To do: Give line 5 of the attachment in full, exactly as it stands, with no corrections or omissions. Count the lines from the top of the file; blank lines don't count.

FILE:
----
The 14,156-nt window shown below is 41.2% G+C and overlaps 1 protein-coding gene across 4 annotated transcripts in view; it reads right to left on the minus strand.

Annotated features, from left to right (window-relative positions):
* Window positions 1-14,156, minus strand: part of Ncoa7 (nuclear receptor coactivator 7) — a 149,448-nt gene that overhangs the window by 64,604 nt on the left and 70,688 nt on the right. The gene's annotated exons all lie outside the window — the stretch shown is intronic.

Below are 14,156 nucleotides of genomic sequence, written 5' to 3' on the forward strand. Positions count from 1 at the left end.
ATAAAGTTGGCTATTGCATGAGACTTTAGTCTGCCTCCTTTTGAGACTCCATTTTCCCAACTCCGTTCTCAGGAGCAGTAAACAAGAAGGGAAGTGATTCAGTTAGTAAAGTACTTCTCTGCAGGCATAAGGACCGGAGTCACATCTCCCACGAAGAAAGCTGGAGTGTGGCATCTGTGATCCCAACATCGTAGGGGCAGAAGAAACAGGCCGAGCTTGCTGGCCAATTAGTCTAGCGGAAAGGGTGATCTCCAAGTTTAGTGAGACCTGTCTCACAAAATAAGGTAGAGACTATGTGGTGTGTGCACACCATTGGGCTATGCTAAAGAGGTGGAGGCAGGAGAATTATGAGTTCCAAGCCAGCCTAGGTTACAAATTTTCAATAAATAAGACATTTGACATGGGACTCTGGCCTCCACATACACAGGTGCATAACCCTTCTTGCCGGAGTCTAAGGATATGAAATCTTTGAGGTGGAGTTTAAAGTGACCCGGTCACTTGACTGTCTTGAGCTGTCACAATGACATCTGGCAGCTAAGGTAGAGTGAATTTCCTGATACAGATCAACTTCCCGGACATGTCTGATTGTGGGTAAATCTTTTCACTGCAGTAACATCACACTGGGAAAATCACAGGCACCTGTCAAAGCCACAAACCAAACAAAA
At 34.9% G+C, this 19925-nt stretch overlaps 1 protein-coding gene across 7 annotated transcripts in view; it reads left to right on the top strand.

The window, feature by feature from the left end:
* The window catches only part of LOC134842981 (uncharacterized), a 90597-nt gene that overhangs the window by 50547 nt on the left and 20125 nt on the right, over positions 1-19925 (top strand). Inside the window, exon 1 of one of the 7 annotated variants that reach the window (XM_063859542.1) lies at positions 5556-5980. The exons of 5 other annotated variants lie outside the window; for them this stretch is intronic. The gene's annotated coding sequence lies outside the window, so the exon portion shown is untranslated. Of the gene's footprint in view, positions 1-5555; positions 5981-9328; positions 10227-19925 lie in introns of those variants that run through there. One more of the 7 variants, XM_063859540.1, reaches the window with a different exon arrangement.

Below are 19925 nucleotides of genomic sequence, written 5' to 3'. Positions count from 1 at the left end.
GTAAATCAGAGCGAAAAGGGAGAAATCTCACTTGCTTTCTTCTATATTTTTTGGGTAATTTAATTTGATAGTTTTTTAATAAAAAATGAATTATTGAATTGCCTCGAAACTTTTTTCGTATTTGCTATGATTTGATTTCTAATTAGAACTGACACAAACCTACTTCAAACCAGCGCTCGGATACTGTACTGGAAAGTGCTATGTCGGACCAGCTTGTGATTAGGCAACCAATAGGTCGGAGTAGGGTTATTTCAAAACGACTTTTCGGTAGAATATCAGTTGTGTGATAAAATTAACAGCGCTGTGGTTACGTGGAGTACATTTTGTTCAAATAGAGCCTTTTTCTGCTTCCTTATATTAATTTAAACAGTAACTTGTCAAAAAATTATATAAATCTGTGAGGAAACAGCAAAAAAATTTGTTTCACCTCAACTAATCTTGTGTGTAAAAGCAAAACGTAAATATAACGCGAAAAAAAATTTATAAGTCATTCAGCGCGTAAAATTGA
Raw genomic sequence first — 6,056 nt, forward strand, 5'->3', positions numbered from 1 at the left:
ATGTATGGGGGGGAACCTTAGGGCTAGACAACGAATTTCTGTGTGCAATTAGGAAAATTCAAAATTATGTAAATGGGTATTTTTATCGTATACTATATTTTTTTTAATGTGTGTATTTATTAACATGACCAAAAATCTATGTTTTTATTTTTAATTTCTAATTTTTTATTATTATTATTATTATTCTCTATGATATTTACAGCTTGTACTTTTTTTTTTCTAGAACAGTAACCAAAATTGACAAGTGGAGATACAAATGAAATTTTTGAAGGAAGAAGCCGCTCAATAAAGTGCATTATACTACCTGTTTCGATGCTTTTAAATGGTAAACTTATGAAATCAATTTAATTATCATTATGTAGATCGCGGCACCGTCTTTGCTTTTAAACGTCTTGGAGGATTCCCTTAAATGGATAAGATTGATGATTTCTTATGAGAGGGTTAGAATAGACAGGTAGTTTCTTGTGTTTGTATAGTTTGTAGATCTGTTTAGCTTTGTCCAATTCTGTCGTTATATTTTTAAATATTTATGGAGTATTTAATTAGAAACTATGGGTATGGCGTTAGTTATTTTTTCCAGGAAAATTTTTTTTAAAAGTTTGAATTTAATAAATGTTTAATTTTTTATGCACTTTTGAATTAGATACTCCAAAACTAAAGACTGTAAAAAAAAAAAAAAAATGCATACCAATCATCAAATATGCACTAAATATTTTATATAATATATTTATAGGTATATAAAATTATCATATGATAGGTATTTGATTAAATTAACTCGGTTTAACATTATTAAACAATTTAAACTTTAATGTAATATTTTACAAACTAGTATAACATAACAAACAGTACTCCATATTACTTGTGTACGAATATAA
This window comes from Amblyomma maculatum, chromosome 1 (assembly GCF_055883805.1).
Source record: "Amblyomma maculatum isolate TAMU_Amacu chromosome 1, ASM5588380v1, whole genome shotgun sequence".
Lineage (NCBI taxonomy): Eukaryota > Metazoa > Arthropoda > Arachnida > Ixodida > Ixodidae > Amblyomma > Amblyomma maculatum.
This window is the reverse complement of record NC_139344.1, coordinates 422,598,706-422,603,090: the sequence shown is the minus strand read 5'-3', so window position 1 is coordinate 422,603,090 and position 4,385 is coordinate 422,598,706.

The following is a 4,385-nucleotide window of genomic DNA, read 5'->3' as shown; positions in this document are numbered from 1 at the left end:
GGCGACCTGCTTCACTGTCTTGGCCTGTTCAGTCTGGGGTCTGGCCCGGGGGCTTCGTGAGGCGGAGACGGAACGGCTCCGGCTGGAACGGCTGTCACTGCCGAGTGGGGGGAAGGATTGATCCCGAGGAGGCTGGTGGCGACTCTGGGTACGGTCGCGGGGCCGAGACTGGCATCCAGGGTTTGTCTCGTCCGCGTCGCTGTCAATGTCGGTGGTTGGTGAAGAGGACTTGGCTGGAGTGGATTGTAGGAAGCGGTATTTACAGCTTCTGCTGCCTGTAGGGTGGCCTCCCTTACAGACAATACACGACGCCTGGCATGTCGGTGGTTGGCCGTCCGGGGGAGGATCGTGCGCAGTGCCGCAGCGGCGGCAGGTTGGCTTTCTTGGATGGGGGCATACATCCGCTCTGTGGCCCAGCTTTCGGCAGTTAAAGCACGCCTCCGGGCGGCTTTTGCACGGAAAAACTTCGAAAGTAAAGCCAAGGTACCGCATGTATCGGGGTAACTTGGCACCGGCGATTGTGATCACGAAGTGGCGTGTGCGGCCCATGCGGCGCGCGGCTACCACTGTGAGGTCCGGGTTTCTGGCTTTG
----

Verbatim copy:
ATAAAGTTGGCTATTGCATGAGACTTTAGTCTGCCTCCTTTTGAGACTCCATTTTCCCAACTCCGTTCTCAGGAGCAGTAAACAAGAAGGGAAGTGATTCAGTTAGTAAAGTACTTCTCTGCAGGCATAAGGACCGGAGTCACATCTCCCACGAAGAAAGCTGGAGTGTGGCATCTGTGATCCCAACATCGTAGGGGCAGAAGAAACAGGCCGAGCTTGCTGGCCAATTAGTCTAGCGGAAAGGGTGATCTCCAAGTTTAGTGAGACCTGTCTCACAAAATAAGGTAGAGACTATGTGGTGTGTGCACACCATTGGGCTATGCTAAAGAGGTGGAGGCAGGAGAATTATGAGTTCCAAGCCAGCCTAGGTTACAAATTTTCAATAAATAAGACATTTGACATGGGACTCTGGCCTCCACATACACAGGTGCATAACCCTTCTTGCCGGAGTCTAAGGATATGAAATCTTTGAGGTGGAGTTTAAAGTGACCCGGTCACTTGACTGTCTTGAGCTGTCACAATGACATCTGGCAGCTAAGGTAGAGTGAATTTCCTGATACAGATCAACTTCCCGGACATGTCTGATTGTGGGTAAATCTTTTCACTGCAGTAACATCACACTGGGAAAATCACAGGCACCTGTCAAAGCCACAAACCAAACAAAA